How to decoy the right way

If you follow me on Facebook, you already know I’m at the Vermejo Park Ranch in New Mexico, hunting turkeys with Cally and Annetta Morris, owners of Hazel Creek Taxidermy and Decoys. Of course, we’re hunting over their lifelike creations, hoping to draw a gobbler or two into gun range.

Cally and Annetta have been in the business of preserving hunting memories for more than 20 years. Cally started mounting birds in high school to make extra money, and Annetta jumped into the biz as soon as they said I do in 1989.

Decoys are a more recent offshoot of the Hazel Creek brand, having been around for a decade or so. For Cally, decoys add to the fun of hunting.

Cally Morris of Hazel Creek Taxidermy/Decoys gave a seminar on calling and decoy placement for the turkey hunters at Vermejo Park Ranch in New Mexico. How will his rules change your decoy setup?

“There’s nothing like the challenge of bringing in a gobbler to within 10 steps and shooting him with a bow,” he said. But to be successful when hunting with decoys you have to know how to use them the right way.

Here are five rules from Cally on proper decoy set up whether you tote a bow or a gun:

  1. Toms most always approach a gobbler or jake decoy from behind, sizing him up to see if he can take him. When shotgun hunting, I set them up facing me for that reason, or broadside, but never facing away. If I’m an archery hunting, I set them up quartering away from me, which presents a good quarter shot.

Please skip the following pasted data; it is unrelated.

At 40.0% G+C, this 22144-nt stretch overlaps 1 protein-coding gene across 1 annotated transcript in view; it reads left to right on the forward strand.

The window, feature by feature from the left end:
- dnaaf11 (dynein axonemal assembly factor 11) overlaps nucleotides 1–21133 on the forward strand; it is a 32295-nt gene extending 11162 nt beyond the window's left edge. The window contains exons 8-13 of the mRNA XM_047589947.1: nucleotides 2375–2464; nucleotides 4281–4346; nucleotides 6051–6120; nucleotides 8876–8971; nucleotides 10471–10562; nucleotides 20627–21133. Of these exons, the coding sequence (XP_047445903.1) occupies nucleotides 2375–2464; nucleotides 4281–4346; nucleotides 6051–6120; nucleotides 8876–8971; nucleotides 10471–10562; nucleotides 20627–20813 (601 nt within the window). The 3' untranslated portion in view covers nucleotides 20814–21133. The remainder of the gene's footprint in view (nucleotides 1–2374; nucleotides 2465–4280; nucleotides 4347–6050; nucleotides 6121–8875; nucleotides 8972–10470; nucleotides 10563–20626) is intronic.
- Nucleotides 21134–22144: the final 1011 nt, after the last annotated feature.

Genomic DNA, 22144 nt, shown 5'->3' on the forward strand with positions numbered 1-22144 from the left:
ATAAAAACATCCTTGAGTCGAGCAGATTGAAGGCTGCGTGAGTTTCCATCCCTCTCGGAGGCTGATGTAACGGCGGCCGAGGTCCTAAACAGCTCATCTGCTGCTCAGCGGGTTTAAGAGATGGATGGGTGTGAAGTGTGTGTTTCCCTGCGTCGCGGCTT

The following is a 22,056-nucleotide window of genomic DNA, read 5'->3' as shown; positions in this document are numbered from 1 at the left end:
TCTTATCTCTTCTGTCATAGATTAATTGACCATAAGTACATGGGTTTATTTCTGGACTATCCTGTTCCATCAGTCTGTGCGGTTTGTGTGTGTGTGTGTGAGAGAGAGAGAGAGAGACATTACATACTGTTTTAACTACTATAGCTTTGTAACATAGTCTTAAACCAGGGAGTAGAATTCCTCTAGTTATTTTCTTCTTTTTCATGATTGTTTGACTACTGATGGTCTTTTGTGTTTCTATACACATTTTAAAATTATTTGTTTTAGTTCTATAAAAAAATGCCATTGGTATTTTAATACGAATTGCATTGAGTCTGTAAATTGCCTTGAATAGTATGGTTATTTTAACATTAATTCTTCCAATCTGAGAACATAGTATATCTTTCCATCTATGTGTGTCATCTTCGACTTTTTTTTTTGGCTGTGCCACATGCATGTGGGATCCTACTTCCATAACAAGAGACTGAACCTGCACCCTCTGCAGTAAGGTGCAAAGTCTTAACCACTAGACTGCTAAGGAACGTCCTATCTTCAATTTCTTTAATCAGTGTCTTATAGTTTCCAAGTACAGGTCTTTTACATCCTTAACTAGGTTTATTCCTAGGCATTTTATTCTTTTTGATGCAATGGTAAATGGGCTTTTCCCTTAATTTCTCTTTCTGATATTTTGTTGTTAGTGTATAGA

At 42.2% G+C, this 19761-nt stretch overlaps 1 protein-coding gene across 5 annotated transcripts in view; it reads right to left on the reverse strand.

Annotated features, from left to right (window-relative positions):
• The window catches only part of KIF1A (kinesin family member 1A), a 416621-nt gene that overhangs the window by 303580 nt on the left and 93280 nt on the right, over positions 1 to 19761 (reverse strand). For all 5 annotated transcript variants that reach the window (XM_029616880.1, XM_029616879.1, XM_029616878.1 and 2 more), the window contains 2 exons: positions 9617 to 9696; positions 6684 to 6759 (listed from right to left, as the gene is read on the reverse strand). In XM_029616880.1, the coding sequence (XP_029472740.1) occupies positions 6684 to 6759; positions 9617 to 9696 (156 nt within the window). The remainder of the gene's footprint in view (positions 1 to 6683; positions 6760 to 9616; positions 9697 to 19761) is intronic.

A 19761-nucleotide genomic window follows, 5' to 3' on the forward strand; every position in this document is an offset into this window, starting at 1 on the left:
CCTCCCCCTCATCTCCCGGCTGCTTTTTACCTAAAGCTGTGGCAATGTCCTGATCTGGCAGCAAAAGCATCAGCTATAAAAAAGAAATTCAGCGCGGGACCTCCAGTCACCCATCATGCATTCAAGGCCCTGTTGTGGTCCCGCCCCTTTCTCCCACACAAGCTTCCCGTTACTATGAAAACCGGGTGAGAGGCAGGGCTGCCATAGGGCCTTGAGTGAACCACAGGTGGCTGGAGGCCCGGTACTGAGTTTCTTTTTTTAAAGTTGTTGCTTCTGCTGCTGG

2. Don’t place decoys straight out in front of you. Place them at 10 o’clock or 2 o’clock from your setup, especially when hunting the edge of a field or food plot. The goal is for him to reach the decoy setup first, within gun range. He’ll be more preoccupied with the decoys, which will allow you to move on him without getting spooked.
  3. If you only take one decoy out, make it a hen. But be prepared to romance her. You’re in for a slow show. Add a jake to the setup for more of a high-action hunt. It’s like a high school dance. The gobbler is a jock and sees a pretty girl standing alone across the room. He’s wondering if he should go talk to her. Then you put a dweeb (jake) into the mix. It’s going to challenge that jock to swoop in and take her.
  4. Turkeys are claustrophobic. You can’t get a turkey to walk between two turkeys. Instead, it will circumnavigate a setup. Don’t place decoys too close together. Put the gobbler in your kill zone, but keep the hen in your sights.
  5. Shooting sticks are essential when bringing in turkeys close with decoys. They keep your gun steady, at the ready and you from spooking the game. They’re critical for new hunters but still a good idea for experienced hunters who like to bring ‘em in close.

So the next time you carry decoys to your setup, try these tips from Cally. And Cally hopes you give his Hazel Creeks a try. Click here to learn more.